fra ... til ... - from ... to ...

Derived terms

References

  • “til” in The Bokmål Dictionary.

Norwegian Nynorsk

Etymology

From Old Norse til, from Proto-Germanic *tila- (goal), from Proto-Indo-European *ád (near, at).

Pronunciation

  • IPA(key): /tɪlː/ (example of pronunciation)

Preposition

til

  1. to (indicating destination)
  2. for
  3. of (indicating possession)
  4. until

Adverb

til

  1. another, one more

Derived terms

  • endåtil
  • få til
  • tilflukt
  • tilfrosen

References

  • “til” in The Nynorsk Dictionary.

Old English

Pronunciation

  • IPA(key): /til/

Etymology 1

From Proto-Germanic *tila-, whence also Old Frisian til, Old High German zil (German Ziel), Old Norse tilr, Gothic 𐍄𐌹𐌻 (til).

Adjective

til

  1. good (morally good; competent; useful, etc.)
Declension

Noun

til n (nominative plural tilas)

  1. use, service, convenience
  2. goodness, kindness

Etymology 2

Possibly from Old Norse til though the OED has it as "Germanic" and related to Old Norse til and to Old Frisian til

Preposition

til

  1. to, until, unto
    • c. 800, Ruthwell Cross, found in Ruthwell, Scotland.

References


Old Norse

Etymology

From Proto-Germanic *til (to, towards). Cognate with Old English til, Old Frisian til.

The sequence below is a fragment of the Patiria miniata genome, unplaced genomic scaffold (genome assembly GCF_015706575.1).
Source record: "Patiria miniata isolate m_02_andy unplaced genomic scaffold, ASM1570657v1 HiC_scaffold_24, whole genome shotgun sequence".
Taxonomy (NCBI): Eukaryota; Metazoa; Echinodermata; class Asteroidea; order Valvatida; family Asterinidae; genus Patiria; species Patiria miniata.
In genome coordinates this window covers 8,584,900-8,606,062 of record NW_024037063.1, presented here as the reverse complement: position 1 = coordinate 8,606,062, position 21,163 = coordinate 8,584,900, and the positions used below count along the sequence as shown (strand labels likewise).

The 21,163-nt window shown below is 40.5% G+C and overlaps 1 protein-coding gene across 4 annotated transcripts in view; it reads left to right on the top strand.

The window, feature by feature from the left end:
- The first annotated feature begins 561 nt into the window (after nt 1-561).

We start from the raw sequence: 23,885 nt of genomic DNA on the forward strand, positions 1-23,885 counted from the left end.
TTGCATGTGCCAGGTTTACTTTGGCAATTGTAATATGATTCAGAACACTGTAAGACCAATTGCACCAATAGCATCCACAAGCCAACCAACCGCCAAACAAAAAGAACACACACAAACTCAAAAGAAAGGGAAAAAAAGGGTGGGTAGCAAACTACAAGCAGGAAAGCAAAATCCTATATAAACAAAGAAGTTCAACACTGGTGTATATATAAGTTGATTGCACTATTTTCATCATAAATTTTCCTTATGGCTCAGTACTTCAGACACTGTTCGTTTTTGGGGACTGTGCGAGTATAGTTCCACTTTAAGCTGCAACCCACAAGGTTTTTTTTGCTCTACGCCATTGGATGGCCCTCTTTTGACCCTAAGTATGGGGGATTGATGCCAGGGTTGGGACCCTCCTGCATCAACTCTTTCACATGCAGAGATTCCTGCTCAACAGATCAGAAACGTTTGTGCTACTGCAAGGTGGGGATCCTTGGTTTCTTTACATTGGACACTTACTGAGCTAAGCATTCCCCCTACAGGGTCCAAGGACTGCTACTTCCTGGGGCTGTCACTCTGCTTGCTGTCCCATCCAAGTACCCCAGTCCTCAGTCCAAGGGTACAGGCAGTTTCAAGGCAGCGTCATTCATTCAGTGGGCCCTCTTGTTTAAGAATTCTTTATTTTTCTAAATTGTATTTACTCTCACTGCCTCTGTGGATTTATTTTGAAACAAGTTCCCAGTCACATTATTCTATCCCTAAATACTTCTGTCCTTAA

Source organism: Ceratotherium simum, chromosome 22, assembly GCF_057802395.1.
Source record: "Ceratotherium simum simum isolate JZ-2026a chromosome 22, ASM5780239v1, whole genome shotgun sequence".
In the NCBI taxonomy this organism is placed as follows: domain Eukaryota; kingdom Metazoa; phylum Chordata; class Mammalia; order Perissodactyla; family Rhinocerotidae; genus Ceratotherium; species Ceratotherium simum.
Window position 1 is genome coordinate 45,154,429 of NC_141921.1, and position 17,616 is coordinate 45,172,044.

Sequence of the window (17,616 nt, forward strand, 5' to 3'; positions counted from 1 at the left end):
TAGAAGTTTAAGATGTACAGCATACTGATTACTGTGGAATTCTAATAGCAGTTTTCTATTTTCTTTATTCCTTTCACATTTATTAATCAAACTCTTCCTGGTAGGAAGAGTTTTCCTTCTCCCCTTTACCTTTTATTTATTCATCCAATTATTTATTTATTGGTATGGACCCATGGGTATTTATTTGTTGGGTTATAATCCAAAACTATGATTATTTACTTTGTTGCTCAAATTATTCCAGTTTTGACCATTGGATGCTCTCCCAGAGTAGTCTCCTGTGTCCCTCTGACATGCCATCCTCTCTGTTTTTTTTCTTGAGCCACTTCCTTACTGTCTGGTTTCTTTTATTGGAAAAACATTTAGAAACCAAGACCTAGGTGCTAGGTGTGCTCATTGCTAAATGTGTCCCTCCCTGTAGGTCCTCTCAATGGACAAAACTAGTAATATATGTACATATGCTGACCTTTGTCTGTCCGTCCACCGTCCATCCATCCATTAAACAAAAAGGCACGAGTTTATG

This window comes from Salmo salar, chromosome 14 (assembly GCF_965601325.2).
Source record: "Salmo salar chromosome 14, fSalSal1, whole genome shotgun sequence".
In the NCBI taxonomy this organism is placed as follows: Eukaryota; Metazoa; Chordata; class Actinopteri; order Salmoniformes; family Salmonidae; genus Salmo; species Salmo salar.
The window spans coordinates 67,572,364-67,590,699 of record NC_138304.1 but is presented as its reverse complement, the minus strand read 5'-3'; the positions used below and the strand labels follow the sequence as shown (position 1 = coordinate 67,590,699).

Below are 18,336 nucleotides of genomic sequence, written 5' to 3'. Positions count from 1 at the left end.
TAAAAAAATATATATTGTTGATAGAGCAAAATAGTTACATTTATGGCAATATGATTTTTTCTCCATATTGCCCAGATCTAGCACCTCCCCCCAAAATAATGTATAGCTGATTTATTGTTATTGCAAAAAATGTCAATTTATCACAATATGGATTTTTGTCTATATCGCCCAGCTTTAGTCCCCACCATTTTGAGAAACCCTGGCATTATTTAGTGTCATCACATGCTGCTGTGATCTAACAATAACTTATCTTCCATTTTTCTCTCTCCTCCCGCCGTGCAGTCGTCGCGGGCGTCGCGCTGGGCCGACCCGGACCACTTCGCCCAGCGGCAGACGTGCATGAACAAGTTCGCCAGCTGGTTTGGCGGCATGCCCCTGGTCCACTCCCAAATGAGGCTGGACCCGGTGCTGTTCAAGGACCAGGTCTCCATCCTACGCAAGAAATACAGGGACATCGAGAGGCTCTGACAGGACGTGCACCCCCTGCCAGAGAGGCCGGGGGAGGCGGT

Preposition

til

  1. (with genitive) to, towards

Descendants

References

  • til in Geir T. Zoëga (1910) A Concise Dictionary of Old Icelandic, Oxford: Clarendon Press
  • “til” in: Richard Cleasby, Guðbrandur Vigfússon — An Icelandic-English Dictionary (1874)

Portuguese

Etymology

From Old Occitan tille, from Latin titulus.

Pronunciation

  • (Portugal) IPA(key): /ˈtiɫ/
  • (Brazil) IPA(key): /ˈt͡ʃiw/
    • Homophone: tio
  • Hyphenation: til

Noun

til m (plural tis or tiles)

  1. tilde, a diacritic (˜). Used in Portuguese to indicate a nasal vowel.
  2. trifle (something of little importance or worth)

Uzbek

Etymology

From Proto-Turkic *dɨl.

Noun

til (plural tillar)

  1. tongue
  2. language

Declension


Source: wiktionary.org
  • TIK, the drug methamphetamine in crystal form.
    (source: Collins Scrabble Dictionary)